1. Don’t talk about how difficult your child is.
    By making statements like, “Ezra is so naughty, you wouldn’t believe what he did today,” “Sarene is such a pistol, she knocked the lamp over again,” “Jared won’t stop hitting, he’s a brat at school.” These statements can make a child feel like they can’t do anything good, especially if 70% of their behavior is negative, it can shine like a negativity rainbow around them. Your child already feels like they can’t do anything right, children will blame themselves for being removed from their birth family, for being in an orphanage, for moving from one foster home to another. They may even feel worthless, so talking about what they aren’t doing right doesn’t help. When your child has negative behavior decide whether there will be a consequence, and leave the behavior there (meaning don’t carry it through to that night or the following days).

    *The reason I say “decide” if there will be a consequence is because there are certain behaviors that shouldn’t have consequences: stashing/hoarding food, sneaking food, getting up in the middle of the night or not staying in bed, wetting the bed, and pottying their pants to name a few. These can all be indicative of an underlying problem, and frankly so are all behaviors.

    Try to find out what is triggering your child, what is causing the problem, try to help them through it, and don’t jump to discipline first.

  2. Abstain from discussing the money you’re getting or not getting for foster care.
    This one seems obvious to me, but obviously it’s not obvious to others, because I’ve heard it, or I wouldn’t list it. Parents forget their children can hear them, even if they’re chatting on the phone or talking to a friend while the kids play. Once, while standing in front of the Department of Human Services a foster mom talked with someone while her foster kids ran around her playing. She said, “I won’t adopt them (the kids who were with her!) unless they increase my stipend. This child needs_____ and that child needs_____ and they won’t increase my stipend to pay for it.”

    If you want to talk about what the state is or isn’t paying you, it’s your right, but discussing it in front of your kids can be hugely problematic. They’ll feel they’re only wanted if you get enough money for them. And, honestly, no matter how little a state pays foster parents, it doesn’t mean children aren’t worth being cared for.

  3. Avoid talking about how easy your life was before them.

    “Before you came, it was so peaceful here.” “There was no fighting until you came along.” “I’m always exhausted now.”  – Statements like this will make a child feel unwanted and that they cause all the problems. When it’s true that it looks like the hurting child causes an immense amount of strife, we must remember it’s their past causing all the turmoil within them and rising to the surface. – Help yourself and find peaceful moments in your day to have to yourself.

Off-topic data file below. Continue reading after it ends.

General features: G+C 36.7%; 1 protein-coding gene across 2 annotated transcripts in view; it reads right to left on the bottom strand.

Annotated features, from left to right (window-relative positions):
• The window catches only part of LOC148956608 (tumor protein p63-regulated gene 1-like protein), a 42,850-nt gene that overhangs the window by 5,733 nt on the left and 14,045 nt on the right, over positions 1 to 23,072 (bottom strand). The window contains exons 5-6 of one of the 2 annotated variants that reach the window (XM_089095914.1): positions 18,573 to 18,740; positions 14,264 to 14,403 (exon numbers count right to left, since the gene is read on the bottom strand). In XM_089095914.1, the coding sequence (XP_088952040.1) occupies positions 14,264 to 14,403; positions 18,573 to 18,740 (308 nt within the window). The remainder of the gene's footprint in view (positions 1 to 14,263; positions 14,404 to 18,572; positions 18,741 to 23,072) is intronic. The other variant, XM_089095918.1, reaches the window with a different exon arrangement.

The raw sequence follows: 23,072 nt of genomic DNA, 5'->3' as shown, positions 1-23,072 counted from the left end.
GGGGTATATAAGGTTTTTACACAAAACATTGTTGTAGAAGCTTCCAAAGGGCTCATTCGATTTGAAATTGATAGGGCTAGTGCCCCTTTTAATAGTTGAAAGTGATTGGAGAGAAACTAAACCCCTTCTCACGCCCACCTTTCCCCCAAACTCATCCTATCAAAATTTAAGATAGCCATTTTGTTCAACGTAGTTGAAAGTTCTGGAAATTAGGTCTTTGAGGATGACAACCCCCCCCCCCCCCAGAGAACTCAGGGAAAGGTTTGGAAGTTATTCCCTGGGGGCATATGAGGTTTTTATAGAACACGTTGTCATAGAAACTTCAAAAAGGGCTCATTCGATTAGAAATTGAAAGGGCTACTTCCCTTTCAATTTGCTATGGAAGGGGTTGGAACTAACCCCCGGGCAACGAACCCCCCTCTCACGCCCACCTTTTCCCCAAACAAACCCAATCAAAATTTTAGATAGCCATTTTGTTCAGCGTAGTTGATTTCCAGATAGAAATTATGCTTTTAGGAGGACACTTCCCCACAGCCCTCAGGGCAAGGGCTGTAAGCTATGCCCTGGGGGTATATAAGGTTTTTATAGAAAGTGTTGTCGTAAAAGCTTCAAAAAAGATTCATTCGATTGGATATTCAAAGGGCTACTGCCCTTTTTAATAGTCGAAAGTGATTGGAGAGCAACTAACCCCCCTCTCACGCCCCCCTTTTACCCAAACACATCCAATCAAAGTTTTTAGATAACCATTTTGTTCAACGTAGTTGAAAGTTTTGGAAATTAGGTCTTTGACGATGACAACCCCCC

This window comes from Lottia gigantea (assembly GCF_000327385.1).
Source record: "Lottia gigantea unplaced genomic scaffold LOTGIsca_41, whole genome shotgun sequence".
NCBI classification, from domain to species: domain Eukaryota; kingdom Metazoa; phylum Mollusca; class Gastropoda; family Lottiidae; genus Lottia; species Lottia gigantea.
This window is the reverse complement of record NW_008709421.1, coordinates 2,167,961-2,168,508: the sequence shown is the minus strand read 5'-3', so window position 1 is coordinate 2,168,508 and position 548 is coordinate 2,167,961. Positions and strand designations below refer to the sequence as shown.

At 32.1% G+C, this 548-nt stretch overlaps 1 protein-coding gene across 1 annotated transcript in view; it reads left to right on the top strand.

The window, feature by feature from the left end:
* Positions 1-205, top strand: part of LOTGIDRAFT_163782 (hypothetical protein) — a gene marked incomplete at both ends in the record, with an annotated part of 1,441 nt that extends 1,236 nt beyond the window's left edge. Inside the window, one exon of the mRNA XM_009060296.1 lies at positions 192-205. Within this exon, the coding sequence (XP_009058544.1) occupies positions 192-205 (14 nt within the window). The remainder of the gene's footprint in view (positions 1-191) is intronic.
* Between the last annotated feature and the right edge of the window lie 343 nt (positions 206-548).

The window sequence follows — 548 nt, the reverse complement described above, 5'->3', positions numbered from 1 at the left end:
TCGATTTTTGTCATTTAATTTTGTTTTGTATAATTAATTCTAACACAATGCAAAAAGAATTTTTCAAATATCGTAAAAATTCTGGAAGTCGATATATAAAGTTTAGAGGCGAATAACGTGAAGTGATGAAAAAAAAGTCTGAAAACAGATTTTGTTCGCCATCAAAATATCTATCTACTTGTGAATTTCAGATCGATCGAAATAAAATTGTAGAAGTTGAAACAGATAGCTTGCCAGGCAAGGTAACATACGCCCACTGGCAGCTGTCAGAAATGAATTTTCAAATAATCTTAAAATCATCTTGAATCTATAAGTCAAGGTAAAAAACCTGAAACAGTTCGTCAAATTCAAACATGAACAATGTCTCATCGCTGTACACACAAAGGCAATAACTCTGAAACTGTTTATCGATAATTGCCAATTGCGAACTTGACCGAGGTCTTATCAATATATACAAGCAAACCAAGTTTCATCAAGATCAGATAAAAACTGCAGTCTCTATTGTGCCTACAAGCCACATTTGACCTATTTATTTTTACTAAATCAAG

4. Refrain from telling them: “If you can’t follow the rules, you can’t live here,” or “I guess you don’t want to live here since you can’t follow the rules.”

    Interestingly (I actually have another word for it) this is advice given by some therapists. This gives the impression that a child or teen is judged solely based on their negative behavior. And sorry, but if the only behaviors a child’s been taught are negative, they will have less then desirable behaviors.

    Kids are also going to test you to see if you will stick with them through the bad. They’re going to prove to themselves no one will love them if they do wrong. In my opinion leaving the home is not an option. When you say they can’t live in your home if ____, it gives them an option. An option to miss out on love, possibly for the rest of their life.

  5. Don’t place blame on children by saying things like: “You’re ruining everything.”

    Blame can also come across very strongly through actions and attitudes toward kids. I’ve seen this happen so often, and sometimes it’s perpetrated by therapists. They blame the child, saying, “See what you’re doing to your parents.” When it’s not a contemplated action against them, but rather a protective instinct because adults aren’t safe and are untrustworthy. A hurting child cannot heal themselves. Put blame anywhere else, but on a child. Do you blame your child for anything? Loss of anything, changing anything?

  6. Avoid talking about what the social workers are saying.
    When doing foster care you are surrounded by social workers, they come in and out of your house, you talk to them on the phone, you email, you see them in court and at visits, and there can be a lot to discuss with your spouse, friends and family. But telling your kiddos what was said, or saying it when they can overhear you, can cause major behaviors among other problems. However, if discussions are serious about your foster child being reunited with their family then you need to share this with your child to prepare them.